LONDON (Reuters) - U.S. President Donald Trump cancelled a trip to London scheduled for next month to open a new embassy, blaming Barack Obama for selling off the old one for “peanuts” in a bad deal.
The American flag was this month removed from the U.S. embassy in Grosvenor Square as part of the move to a location on the South Bank in a $1 billion (£733 million) construction project.
Here are some details of the buildings:
“Reason I cancelled my trip to London is that I am not a big fan of the Obama Administration having sold perhaps the best located and finest embassy in London for ‘peanuts,’ only to build a new one in an off location for 1.2 billion dollars. Bad deal. Wanted me to cut ribbon-NO!”
The old United States Embassy in London was situated on a historic square in the exclusive Mayfair neighbourhood, home to some of the city’s most valuable real estate.
The U.S. embassy has been based on the square since 1938 and the area was known as “Little America” during World War Two as General Dwight D. Eisenhower’s military headquarters were housed on the square.
The embassy, topped by a gilded bald eagle with a wingspan of more than 11 metres, opened in 1960 and was designed by the Finnish-American modernist Eero Saarinen.
The embassy was also a focus for British discontent with U.S. policy. Anti-Vietnam War protests in the 1960s drew thousand of Britons, including celebrities of the day like Rolling Stones frontman Mick Jagger.
In 2008, when George W. Bush was president, the United States signed a conditional agreement to acquire a site for the construction of a new embassy in the Nine Elms area of Wandsworth, southwest London.
The new 12-storey building on the south bank of the river is at the heart of a huge regeneration project in a former industrial zone.
The U.S. State Department ran a competition to design the new building in 2008. Its $1 billion construction was wholly funded by the sale of other properties in London. It will open to the public later this month.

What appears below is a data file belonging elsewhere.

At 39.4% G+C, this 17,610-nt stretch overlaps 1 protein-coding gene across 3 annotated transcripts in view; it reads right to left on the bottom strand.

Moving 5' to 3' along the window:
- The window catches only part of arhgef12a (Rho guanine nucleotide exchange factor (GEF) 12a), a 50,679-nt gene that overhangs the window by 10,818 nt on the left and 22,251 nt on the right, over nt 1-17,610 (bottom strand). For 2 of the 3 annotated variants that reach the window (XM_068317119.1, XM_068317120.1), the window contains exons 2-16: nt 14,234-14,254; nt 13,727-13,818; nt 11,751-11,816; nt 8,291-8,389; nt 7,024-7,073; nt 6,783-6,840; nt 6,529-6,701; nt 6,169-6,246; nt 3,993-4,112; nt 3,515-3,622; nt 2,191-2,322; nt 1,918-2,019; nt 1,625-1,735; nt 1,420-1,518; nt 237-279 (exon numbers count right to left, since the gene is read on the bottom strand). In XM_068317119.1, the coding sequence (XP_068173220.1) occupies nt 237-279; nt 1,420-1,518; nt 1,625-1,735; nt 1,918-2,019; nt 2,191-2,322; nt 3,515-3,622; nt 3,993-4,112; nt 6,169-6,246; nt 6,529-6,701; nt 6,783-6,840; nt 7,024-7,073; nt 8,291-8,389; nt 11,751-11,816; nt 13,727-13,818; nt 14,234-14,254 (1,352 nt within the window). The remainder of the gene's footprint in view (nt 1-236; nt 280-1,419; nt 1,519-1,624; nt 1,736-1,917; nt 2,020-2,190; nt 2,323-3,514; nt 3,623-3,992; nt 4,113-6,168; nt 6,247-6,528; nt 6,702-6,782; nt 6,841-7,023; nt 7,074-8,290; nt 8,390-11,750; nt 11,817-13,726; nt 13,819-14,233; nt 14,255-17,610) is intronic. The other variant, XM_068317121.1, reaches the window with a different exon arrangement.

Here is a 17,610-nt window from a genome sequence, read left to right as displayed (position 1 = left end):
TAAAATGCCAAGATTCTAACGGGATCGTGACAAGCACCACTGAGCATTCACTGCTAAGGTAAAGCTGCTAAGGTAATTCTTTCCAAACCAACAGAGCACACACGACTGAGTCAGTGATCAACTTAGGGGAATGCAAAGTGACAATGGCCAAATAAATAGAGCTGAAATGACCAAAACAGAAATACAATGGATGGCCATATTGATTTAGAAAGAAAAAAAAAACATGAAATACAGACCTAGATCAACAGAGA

In 2009, the US embassy building in Mayfair was listed as a Grade II building including for “special architectural interest for the strongly-articulated design and dynamic facades, well-detailed stonework and consistency of detail.”
This would make it difficult to make certain alterations to the building and can reduce the value of properties.
Lydia Muniz, director of the Bureau of Overseas Building Operations at the State Department, told the New York Times in 2015 that renovating the building would have cost $730 million and still would not have provided state-of-the-art security.
In 2009, when Barack Obama was president, the United States agreed to sell its embassy in Mayfair to the Gulf investor Qatari Diar for an undisclosed sum to help fund a new embassy.
The embassy says the new building was funded entirely by the proceeds of the sale of other U.S. government properties in London, not through appropriated funds.
Local media reported the old building was sold for 500 million pounds. Reuters has not been able to independently verify the valuation.
The investors are now planning to turn the site into a luxury hotel with shops, restaurants and bars. (bit.ly/2mq5RQC)
Compiled by Costas Pitas and Andrew MacAskill; editing by Guy Faulconbridge, William Maclean